- Series: The Young Clergy Women Project
- Paperback: 144 pages
- Publisher: Chalice Press; 8/31/12 edition (September 30, 2012)
- Language: English
- ISBN-10: 0827235216
- ISBN-13: 978-0827235212
- Product Dimensions: 5.8 x 0.5 x 8.8 inches
- Shipping Weight: 8.8 ounces (View shipping rates and policies)
- Average Customer Review: 56 customer reviews
- Amazon Best Sellers Rank: #188,733 in Books (See Top 100 in Books)
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Sabbath in the Suburbs: A Family's Experiment with Holy Time (The Young Clergy Women Project) Paperback – September 30, 2012
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From Presbyterian Outlook:
From Englewood Review of Books: Readers of MaryAnn McKibben Dana's Sabbath in the Suburbs will find the practice of Sabbath keeping less foreign and ritualistic and be encouraged to embark on their own Sabbath experiment. Small groups, book clubs, Sunday School classes, or even entire churches, may find this a useful book to read and practice together, thus finding strength in numbers.
From the Author
Interested in videos and discussion materials for group studies of Sabbath in the Suburbs? Check out SabbathInTheSuburbs.com and click on Sabbath Supplementals.
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The book details a year in the life of the Danas and their three small children experimenting in how one day a week can be set aside to observe "Sabbath." In other words, a day when the usual hustle and bustle of daily battles with duties ranging from housework to homework to meetings can be put aside. A day when one can take a brief but psychologically important time to reflect, to engage in activities that refresh rather than doing out of necessity, to sense what it really means to live in God's world. Not easy by far, and Dana cheerfully or sometimes ruefully details the failures.
Although there is a deep sense and feeling for how people, Christians and non-Christians alike, should live their lives, it is not a book filled with Scriptural references, or verses to read. In other words, it is not a book with a Biblical outline of what God's wants us to do--the theme of so many books by various pastors and authors. Rather, it is a sip of refreshing sanity in a world increasingly tied to the wheel of 24/7 regimens.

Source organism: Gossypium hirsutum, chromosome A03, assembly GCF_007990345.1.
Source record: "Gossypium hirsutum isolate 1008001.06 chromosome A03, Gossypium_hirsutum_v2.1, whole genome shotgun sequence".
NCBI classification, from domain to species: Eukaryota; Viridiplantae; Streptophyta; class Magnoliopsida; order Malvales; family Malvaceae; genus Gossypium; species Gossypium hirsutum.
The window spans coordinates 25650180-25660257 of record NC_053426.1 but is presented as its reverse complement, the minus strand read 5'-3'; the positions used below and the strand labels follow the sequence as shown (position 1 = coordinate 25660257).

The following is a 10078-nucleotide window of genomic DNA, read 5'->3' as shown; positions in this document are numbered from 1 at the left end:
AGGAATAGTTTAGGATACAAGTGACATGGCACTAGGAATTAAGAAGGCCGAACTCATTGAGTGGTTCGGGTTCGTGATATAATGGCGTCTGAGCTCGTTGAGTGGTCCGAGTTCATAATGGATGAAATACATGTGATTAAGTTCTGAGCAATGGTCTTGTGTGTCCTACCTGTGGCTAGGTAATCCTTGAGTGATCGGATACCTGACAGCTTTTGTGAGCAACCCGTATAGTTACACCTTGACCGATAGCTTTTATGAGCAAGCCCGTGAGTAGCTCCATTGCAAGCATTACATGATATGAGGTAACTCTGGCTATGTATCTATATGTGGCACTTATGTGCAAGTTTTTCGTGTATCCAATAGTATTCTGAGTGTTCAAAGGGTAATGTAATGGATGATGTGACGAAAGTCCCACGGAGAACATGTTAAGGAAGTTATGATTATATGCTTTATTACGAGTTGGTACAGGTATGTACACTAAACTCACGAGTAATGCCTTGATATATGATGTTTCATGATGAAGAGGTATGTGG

Note: MaryAnn was for several years the associate pastor of the church which my late wife and I were members.
Other books I've read have offered beautiful theology or philosophy on Sabbath-keeping, but no practical advice. Or they've offered Sabbath practices at which I have failed miserably. After reading these others, Sabbath has seemed like an impossible feat, the holy grail for which everyone is searching but which only a chosen few will actually find.
Dana's book is a welcome reprieve from the usual highbrow how-to's: it is beautiful, insightful, and spiritual, but also delightfully down-to-earth. She is the first author I've encountered who is able to make sabbath seem not only desirable but also possible and even fun. Sabbath in the Suburbs is for real people in real life who want to experience life to its fullest without missing huge chunks of beauty because they are too busy. The writing is easy and clear, the characters (Dana's own family) are lovable and warm, and the advice on sabbath-keeping is honest, gentle, and easy-to-receive. This is a book I will share again and again, one which has the potential to change lives for the better.
So many of us complain/suffer/find ourselves in the fetal position dealing with our lives. We are too busy. We are exhausted. We are overwhelmed.
Especially in the fall, especially if we have school-aged children, just one glance at the calendar can make our hearts pound -and not in the good way.
MaryAnn is a very gifted writer and you will love the way she describes even the most mundane activity. Clearly she is a deep spiritual thinker with much humor and grace.
If you're ever struggled with the concept of Sabbath, this book is for you.
If you've ever thought Sabbath was an impossible abstraction, this is for you!
The author brings us along on her family's journey through a year of keeping the Sabbath, suburban-style. The ups and downs, the ridiculous and the sublime. There is nothing too "holy" about this book, and yet it is touched by the sacred. You will find it wholly helpful, especially if you struggle with the realities of creating sacred space and time for yourself and a family.
I was skeptical - what could a minister have to say to me, a non-Christain? Would I feel judged for not believing what she believes? I'm not in the suburbs, was this going to be a problem? Fear not, this is a wonderful book for everyone.
Sabbath, as interpreted by Dana, is not solely a time for prayer. Attending services may or may not be part of it. It may not be on a Sunday, or a Saturday, or on a weekend, or a whole day
It is a day (or a time) set aside intentionally for stepping off the hamster wheel of modern life. Not checking frantically on your work email one last time before you drive one kid to soccer and the other to gymnastics. Not attempting to get one more load of laundry in before bed time. Not stressing about wanting to go grocery shopping but knowing the parking lot will be a nightmare when you get there. Not *doing.* Being.
How to make NOT doing things just as important to your family as doing things...and the challenges that brings.